“I saw this beautiful waitress, put my smooth moves on her, and the rest was history,” Strong later recalled with a laugh.
That waitress, who was moonlighting while working a primary job at Blue Shield Medical Group, would eventually become Mrs. Mack Strong. Mack and Zoe Strong quickly established themselves as fixtures in the community, hosting charity events while giving their time to causes throughout the Puget Sound.
On the field, Mack Strong continued to push himself to new levels. By 1996, he became the Seahawks’ primary starter at fullback. He helped Chris Warren record back-to-back 800-yard rushing seasons before starting off an impressive string of 1,000-yard runners that lasted well into the next decade. Ricky Watters had three 1,000-yard seasons running behind Strong, while Shaun Alexander followed with five in a row.
Along the way, Strong nearly lost his starting job because of a coaching change. When Mike Holmgren arrived in 1999, the former Green Bay Packers coach didn’t know much about how Strong had methodically kept pushing and pushing until he earned the starting job, nor about how Strong had become a steady influence within the Seahawks’ locker room. All Holmgren knew was that Strong was struggling with injuries throughout the offseason workouts.
About the time Holmgren was hired, Strong underwent surgery on an ankle that had bothered him throughout the 1998 season. A second ankle surgery and kept him out of most of the summer minicamps. On the first day of training camp, Strong suffered a high ankle sprain. Without saying as much, Holmgren effectively moved on by turning to Reggie Brown as the team’s fullback.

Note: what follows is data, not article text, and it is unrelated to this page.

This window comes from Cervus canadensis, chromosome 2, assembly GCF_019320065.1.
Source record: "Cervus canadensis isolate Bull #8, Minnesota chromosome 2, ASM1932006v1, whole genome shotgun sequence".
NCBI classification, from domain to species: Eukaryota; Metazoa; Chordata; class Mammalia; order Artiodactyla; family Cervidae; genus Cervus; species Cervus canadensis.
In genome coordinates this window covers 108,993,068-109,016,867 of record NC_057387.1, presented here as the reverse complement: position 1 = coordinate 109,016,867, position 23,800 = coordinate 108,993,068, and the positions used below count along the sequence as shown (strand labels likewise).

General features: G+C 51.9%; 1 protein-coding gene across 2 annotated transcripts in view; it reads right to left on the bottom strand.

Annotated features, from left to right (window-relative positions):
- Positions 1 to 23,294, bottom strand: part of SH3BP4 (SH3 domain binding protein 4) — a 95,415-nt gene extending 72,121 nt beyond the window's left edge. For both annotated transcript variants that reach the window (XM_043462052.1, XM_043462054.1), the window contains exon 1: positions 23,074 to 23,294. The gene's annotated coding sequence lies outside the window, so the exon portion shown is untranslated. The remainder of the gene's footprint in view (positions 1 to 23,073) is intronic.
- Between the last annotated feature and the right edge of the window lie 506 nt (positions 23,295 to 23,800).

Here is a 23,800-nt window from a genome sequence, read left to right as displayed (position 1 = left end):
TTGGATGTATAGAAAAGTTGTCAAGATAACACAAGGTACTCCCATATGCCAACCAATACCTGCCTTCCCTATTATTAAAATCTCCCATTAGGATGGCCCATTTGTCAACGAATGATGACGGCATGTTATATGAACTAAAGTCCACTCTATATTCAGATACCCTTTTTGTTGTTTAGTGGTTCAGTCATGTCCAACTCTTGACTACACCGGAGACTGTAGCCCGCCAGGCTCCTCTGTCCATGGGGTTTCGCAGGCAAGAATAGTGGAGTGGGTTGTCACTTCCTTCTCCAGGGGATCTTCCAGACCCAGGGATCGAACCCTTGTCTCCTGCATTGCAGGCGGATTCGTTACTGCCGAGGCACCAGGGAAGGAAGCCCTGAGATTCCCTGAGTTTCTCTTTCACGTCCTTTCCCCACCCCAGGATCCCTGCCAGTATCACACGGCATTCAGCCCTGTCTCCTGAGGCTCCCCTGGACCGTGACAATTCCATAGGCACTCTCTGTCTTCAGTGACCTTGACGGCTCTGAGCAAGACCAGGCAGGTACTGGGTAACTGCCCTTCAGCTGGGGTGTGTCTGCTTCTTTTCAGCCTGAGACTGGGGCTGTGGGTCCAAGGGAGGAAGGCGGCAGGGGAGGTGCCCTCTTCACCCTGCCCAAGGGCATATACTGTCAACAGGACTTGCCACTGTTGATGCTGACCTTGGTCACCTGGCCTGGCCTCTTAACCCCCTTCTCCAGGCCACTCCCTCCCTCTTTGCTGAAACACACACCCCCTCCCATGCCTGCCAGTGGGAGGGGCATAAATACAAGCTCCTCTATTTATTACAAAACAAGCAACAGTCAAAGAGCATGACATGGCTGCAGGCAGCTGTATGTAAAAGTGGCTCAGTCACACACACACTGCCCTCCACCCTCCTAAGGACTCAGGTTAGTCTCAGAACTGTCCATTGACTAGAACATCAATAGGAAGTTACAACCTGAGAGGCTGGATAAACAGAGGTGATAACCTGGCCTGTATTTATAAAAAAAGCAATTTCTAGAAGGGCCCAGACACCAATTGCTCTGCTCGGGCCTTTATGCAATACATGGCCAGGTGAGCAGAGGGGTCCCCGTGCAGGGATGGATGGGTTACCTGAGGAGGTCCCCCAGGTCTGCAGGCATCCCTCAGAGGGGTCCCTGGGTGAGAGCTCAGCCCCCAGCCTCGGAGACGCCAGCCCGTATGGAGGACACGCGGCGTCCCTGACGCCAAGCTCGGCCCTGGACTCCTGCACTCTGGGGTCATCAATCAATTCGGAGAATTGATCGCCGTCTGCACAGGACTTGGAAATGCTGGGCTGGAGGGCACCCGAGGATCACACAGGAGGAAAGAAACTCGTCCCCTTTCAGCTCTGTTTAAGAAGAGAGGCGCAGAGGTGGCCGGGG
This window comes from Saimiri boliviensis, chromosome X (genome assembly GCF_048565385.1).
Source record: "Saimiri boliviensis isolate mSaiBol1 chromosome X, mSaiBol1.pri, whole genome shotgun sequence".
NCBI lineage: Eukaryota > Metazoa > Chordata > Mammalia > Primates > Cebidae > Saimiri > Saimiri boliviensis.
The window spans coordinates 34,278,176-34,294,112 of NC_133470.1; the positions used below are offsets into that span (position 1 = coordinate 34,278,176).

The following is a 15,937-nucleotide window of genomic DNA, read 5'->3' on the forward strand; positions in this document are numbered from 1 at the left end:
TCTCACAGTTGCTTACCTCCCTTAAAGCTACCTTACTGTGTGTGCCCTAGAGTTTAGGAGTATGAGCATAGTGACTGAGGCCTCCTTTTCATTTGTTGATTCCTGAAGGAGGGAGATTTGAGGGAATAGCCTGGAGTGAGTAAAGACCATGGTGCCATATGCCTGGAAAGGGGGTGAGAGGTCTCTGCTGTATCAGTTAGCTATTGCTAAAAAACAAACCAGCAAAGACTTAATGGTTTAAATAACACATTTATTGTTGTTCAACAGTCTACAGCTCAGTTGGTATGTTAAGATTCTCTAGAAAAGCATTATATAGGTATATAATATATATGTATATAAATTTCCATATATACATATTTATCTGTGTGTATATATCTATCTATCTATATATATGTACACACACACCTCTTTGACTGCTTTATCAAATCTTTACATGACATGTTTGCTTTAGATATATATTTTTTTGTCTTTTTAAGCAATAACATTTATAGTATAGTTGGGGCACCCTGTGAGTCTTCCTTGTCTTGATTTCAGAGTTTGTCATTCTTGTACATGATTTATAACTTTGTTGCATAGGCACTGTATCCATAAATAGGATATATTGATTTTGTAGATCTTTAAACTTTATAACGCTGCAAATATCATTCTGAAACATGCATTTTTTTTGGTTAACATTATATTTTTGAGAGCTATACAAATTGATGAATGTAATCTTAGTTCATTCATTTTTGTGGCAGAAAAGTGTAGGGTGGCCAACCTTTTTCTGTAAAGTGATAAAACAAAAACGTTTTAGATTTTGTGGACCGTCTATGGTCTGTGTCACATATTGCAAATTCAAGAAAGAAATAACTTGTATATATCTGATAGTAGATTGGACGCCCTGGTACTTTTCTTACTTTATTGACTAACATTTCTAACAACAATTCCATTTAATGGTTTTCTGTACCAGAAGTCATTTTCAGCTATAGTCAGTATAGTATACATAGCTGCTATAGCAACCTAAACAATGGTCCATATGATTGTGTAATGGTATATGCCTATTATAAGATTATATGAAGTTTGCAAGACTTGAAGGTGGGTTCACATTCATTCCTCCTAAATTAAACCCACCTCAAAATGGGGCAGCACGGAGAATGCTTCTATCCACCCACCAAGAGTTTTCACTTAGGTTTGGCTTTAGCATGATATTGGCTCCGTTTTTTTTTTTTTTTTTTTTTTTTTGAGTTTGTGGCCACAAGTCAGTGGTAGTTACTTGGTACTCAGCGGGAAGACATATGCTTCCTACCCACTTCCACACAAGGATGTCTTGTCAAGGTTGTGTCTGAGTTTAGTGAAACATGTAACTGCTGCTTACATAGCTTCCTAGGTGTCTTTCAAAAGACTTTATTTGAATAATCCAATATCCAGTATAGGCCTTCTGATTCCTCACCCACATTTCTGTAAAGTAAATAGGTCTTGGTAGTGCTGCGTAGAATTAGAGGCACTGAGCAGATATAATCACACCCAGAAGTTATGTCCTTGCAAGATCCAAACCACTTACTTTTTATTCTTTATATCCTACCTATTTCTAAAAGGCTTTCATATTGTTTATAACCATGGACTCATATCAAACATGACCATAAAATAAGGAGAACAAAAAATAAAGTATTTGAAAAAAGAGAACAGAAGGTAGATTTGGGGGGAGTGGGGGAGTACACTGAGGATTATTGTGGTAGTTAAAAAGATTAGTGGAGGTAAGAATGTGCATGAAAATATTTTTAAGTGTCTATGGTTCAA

But in typical Strong fashion, he continued to fight until he got his starting job back. And he won over Holmgren in the process. Soon thereafter, the new coach identified Strong not only as a key to offensive success but also as a veteran leader that could bring the best out in his teammates.
Even when the Seahawks used draft picks on fullbacks to replace the aging Strong – third-round pick Heath Evans of Auburn in 2001, and fifth-round pick Chris Davis of Syracuse in 2003 and sixth-round pick Tony Jackson in 2005 – the never-say-die fullback kept plugging along.
But the physical game was taking its toll. Strong was also growing frustrated by the Seahawks’ mediocre records, which hovered between 6-10 and 9-7 every season between 1993 and 2002. And so he started thinking about retirement. Even when the Seahawks returned to the playoffs after the 2003 season, he gave serious thought to his future. He mulled it over again after 2004.